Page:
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Gently embracing the art of tai chi

You've probably seen them in the background of some movie shot in New York's Central Park — or perhaps you've seen them in person somewhere — a group of 30, 40, perhaps 50 people moving slowly, gracefully in unison, turning, stretching, punching, their arms lifted, extended, or slightly tucked in, gliding as one, like some slow-motion Radio City Music Hall Rockettes, only without the high kicks and glitzy costumes.

They're doing tai chi, an 11th-century Chinese martial art that in modern times has developed a branch that provides a gentle, low-impact aerobic workout (calling it "exercise" would take out all the fun, so I won't). It's ideal for just about everyone.

Minute-for-minute, you can burn more calories doing tai chi than surfing and almost as many as downhill skiing, according to the Nutristrategy Nutrition and Fitness web site. And it is as good for you as taking a brisk walk, according to University of Toronto researchers.

And as a tai chi newbie, I can add that it's challenging, feels good and is not boring.

There are all styles of tai chi, from the fast, action type you see in the movies and video games to the gentle, slow, routines that provide health and fitness benefits.

I'm into the soft stuff, namely the set developed by the late Master Moy Lin-shin, founder of the Taoist Tai Chi Society in Toronto. It has spread to 25 countries, has branches in more than half of the United States and is taught at several places in the Tampa Bay area by volunteers who are trained at their own expense and simply want to share the benefits of this art with as many people as possible.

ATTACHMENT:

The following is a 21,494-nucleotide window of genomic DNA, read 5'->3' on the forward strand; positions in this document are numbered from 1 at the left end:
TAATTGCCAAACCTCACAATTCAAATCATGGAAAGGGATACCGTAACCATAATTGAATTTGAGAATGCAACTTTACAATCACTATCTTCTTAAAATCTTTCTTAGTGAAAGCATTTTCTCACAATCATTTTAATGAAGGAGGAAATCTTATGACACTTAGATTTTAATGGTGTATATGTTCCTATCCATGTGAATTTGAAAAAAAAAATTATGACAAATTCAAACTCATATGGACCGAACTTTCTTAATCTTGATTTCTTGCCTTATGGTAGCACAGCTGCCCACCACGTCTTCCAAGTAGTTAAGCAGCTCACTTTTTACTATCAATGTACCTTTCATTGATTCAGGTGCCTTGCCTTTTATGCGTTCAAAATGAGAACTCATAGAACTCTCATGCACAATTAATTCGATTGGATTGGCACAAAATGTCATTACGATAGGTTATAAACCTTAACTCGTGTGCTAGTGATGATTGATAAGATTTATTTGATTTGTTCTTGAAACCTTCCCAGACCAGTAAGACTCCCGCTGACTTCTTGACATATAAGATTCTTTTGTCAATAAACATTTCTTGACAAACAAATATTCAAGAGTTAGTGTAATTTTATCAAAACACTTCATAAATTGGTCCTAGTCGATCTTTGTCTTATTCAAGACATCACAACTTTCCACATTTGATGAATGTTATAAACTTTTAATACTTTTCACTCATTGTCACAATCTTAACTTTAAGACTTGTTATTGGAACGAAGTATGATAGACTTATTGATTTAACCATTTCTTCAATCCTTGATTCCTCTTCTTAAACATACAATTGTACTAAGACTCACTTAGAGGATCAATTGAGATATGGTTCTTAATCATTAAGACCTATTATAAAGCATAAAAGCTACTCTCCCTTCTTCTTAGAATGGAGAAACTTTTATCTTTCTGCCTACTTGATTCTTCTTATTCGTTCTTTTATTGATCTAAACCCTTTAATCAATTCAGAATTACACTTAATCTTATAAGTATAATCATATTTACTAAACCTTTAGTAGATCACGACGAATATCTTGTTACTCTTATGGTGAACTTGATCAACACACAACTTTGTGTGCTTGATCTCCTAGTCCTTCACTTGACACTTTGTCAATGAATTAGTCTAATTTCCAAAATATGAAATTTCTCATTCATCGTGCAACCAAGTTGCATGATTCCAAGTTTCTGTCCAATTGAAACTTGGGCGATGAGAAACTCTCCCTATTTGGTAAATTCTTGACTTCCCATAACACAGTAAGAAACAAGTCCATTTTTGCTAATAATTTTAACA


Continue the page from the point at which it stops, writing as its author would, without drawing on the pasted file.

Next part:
To that end, an instructor from the Taoist Tai Chi Society is holding four free, introductory sessions at the Hudson Regional Library off Fivay Road in Hudson at 11 a.m. Jan. 6, 13 and 20 and Feb. 3. The instructor is Maria Hanna, who has studied tai chi for a dozen years and attends workshops and events throughout the year to sharpen her technique and keep up with any changes in the 108 movements in the Taoist Tai Chi set.

The library classes are a chance to see the moves done by her and experienced students and also a chance to learn a few of the moves yourself. Wear comfortable clothes and flat shoes that won't slip on a wooden floor.

You can register at the Hudson Library reference desk from 10 a.m. to 8 p.m. Tuesday, 11 a.m. to 6 p.m. Wednesdays and Thursdays, 11 a.m. to 5 p.m. Fridays, or 11 a.m. to 4 p.m. Saturdays (closed Dec. 24 and 31), or you can take a chance there will be room and just show up at class time. The Friends of the Hudson Library are making a donation to the society in appreciation for the classes.

If you enjoy them, you can sign up at the New Port Richey Recreation Center, where beginners classes are from 10 to 11:30 a.m. and/or 5 to 6:30 p.m. every Wednesday starting Jan. 4. The cost is $30 a month, more or less, depending on whether you live in the city, and whether you are a member of the rec center. Call (727) 841-4560 for details. You can find other classes in the area at

I started in mid-session about two months ago, and I highly recommend getting in at the beginning. A beginner class will get you through the 108 basic moves, but, like golfing and piano playing, it takes years of practice to become really proficient.

As I struggle to remember the first five of the 108 moves, I often think of writer Malcolm Gladwell's 10,000-Hour Rule in Outliers. Researchers have found that among people of equal ability — musicians, basketball players, writers, ice skaters, chess players, even master criminals — only those who practiced much, much more than the others reached the top, and, over and over, the magic number of hours of practice is 10,000, thus the "10,000-Hour Rule."

At my current pace, I should get there around the year 2024.

Gently embracing the art of tai chi 12/16/11 [Last modified: Friday, December 16, 2011 9:07pm]
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